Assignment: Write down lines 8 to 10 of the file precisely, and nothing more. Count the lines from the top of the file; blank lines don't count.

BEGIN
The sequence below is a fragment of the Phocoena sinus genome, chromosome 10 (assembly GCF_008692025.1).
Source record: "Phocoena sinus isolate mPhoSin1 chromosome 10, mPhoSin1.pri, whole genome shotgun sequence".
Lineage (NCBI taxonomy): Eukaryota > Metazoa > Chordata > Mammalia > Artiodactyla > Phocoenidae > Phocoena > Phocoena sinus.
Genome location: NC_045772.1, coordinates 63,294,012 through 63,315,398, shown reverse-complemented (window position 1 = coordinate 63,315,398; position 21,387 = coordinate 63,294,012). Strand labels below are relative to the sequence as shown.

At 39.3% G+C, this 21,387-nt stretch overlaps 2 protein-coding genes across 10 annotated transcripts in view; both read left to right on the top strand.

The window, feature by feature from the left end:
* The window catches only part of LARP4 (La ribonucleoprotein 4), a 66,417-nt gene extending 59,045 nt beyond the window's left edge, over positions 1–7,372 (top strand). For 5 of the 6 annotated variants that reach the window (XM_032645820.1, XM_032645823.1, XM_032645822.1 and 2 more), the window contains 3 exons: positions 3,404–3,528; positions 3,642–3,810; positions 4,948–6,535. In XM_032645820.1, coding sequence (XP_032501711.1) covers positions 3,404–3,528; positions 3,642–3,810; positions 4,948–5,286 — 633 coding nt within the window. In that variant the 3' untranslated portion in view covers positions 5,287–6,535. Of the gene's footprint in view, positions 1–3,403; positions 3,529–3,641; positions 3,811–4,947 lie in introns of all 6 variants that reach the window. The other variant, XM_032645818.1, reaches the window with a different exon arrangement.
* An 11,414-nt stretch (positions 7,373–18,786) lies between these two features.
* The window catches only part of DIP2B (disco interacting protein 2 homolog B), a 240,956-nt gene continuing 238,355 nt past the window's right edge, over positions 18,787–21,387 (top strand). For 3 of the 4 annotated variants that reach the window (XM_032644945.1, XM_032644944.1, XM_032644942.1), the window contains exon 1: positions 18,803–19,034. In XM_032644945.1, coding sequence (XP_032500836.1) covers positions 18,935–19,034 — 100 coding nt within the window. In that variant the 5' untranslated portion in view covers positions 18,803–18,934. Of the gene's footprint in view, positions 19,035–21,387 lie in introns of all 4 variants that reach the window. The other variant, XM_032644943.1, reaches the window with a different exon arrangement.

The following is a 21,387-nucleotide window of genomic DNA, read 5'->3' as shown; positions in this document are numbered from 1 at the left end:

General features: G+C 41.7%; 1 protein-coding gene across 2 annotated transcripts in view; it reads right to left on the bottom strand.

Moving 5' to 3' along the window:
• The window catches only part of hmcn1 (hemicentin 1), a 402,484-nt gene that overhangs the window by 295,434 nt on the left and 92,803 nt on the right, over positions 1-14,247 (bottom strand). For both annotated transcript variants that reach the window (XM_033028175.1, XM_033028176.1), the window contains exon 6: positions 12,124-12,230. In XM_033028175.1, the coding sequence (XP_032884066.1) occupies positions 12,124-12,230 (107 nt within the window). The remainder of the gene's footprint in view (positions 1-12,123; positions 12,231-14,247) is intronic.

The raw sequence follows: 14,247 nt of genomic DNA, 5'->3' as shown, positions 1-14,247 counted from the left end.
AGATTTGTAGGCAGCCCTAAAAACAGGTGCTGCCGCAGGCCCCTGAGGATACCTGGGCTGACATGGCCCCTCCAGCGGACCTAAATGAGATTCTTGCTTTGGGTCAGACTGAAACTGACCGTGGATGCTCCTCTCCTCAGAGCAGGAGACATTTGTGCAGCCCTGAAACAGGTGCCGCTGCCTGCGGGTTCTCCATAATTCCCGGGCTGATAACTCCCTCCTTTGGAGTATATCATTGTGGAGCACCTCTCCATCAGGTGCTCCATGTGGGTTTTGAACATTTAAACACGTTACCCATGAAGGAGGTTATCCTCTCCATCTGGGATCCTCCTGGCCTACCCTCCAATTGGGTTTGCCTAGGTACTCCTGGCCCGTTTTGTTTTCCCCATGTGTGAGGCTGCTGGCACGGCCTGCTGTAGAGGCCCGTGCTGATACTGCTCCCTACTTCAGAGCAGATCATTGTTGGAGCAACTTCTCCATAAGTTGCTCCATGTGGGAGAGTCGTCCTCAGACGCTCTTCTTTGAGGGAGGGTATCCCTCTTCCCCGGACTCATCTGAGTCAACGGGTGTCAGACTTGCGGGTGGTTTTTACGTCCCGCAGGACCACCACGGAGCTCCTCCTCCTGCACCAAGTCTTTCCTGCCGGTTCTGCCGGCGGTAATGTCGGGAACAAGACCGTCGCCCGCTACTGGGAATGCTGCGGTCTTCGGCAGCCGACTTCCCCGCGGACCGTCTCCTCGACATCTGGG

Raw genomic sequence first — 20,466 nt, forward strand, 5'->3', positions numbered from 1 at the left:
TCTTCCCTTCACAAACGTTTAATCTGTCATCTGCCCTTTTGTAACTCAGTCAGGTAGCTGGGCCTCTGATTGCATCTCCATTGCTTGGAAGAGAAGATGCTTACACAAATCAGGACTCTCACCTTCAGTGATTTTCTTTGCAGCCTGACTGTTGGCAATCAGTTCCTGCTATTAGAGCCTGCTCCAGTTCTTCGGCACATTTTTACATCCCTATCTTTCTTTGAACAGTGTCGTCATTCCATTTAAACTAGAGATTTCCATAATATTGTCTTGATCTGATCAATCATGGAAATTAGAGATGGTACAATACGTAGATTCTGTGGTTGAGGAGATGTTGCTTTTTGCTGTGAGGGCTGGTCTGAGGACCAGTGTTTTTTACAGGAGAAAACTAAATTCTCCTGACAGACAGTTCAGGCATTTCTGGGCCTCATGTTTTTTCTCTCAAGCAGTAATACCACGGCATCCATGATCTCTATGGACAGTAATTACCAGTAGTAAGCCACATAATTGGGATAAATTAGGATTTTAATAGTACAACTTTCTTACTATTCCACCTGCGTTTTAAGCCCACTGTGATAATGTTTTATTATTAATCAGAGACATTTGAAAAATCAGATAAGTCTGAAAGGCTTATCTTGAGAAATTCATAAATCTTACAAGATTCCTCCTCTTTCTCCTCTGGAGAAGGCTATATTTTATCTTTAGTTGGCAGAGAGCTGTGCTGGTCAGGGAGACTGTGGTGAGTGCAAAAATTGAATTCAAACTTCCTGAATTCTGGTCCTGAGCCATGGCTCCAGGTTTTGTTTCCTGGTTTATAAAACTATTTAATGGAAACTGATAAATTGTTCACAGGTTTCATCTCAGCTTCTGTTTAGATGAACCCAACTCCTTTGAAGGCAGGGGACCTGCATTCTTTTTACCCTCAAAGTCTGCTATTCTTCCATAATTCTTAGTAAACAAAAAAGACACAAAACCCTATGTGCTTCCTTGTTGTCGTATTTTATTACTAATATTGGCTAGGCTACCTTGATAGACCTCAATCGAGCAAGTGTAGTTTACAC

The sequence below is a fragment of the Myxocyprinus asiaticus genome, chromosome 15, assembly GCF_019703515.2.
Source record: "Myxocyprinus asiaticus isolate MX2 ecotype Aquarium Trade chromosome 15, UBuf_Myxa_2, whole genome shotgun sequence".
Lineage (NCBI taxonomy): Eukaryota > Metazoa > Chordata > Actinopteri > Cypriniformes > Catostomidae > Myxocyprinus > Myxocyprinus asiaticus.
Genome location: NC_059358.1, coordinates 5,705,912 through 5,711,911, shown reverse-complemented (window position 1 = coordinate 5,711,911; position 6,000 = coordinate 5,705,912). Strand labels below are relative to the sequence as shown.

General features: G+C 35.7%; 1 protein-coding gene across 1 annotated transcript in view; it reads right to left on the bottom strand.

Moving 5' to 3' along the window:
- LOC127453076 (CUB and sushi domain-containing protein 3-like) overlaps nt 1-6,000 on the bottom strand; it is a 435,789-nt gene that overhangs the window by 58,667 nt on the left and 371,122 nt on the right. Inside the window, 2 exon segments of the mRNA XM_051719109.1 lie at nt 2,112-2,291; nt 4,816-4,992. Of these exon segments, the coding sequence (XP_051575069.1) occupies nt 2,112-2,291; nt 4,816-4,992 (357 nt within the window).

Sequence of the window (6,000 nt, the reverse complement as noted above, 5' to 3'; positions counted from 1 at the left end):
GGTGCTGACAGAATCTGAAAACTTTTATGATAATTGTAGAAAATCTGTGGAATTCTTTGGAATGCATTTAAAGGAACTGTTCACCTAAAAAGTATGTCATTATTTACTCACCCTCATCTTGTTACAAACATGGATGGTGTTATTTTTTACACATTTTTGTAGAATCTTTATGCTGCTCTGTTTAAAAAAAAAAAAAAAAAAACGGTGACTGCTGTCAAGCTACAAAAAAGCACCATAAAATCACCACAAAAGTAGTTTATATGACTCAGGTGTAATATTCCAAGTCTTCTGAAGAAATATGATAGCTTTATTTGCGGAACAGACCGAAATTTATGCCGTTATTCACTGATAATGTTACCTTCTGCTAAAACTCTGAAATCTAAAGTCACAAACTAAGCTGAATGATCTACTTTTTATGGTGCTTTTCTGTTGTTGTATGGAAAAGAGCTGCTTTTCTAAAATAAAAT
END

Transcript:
* An 11,414-nt stretch (positions 7,373–18,786) lies between these two features.
* The window catches only part of DIP2B (disco interacting protein 2 homolog B), a 240,956-nt gene continuing 238,355 nt past the window's right edge, over positions 18,787–21,387 (top strand). For 3 of the 4 annotated variants that reach the window (XM_032644945.1, XM_032644944.1, XM_032644942.1), the window contains exon 1: positions 18,803–19,034. In XM_032644945.1, coding sequence (XP_032500836.1) covers positions 18,935–19,034 — 100 coding nt within the window. In that variant the 5' untranslated portion in view covers positions 18,803–18,934. Of the gene's footprint in view, positions 19,035–21,387 lie in introns of all 4 variants that reach the window. The other variant, XM_032644943.1, reaches the window with a different exon arrangement.

The following is a 21,387-nucleotide window of genomic DNA, read 5'->3' as shown; positions in this document are numbered from 1 at the left end: